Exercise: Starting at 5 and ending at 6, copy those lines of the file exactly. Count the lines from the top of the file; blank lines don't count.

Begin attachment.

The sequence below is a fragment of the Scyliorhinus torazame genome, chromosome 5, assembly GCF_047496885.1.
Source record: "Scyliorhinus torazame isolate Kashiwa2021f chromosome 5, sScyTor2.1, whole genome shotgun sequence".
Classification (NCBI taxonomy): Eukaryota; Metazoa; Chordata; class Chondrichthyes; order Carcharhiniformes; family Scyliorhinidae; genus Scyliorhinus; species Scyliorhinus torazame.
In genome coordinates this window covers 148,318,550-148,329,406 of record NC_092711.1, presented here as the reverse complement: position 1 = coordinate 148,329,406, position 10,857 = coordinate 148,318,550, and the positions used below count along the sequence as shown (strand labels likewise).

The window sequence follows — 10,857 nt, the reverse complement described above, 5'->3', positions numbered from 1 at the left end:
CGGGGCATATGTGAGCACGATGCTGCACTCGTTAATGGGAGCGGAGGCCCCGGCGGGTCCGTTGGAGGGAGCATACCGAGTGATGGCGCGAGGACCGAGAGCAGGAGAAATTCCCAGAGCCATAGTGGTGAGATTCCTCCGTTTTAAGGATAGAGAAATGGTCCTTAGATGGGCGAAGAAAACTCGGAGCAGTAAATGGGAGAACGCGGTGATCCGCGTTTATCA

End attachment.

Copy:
The window sequence follows — 10,857 nt, the reverse complement described above, 5'->3', positions numbered from 1 at the left end:
CGGGGCATATGTGAGCACGATGCTGCACTCGTTAATGGGAGCGGAGGCCCCGGCGGGTCCGTTGGAGGGAGCATACCGAGTGATGGCGCGAGGACCGAGAGCAGGAGAAATTCCCAGAGCCATAGTGGTGAGATTCCTCCGTTTTAAGGATAGAGAAATGGTCCTTAGATGGGCGAAGAAAACTCGGAGCAGTAAATGGGAGAACGCGGTGATCCGCGTTTATCA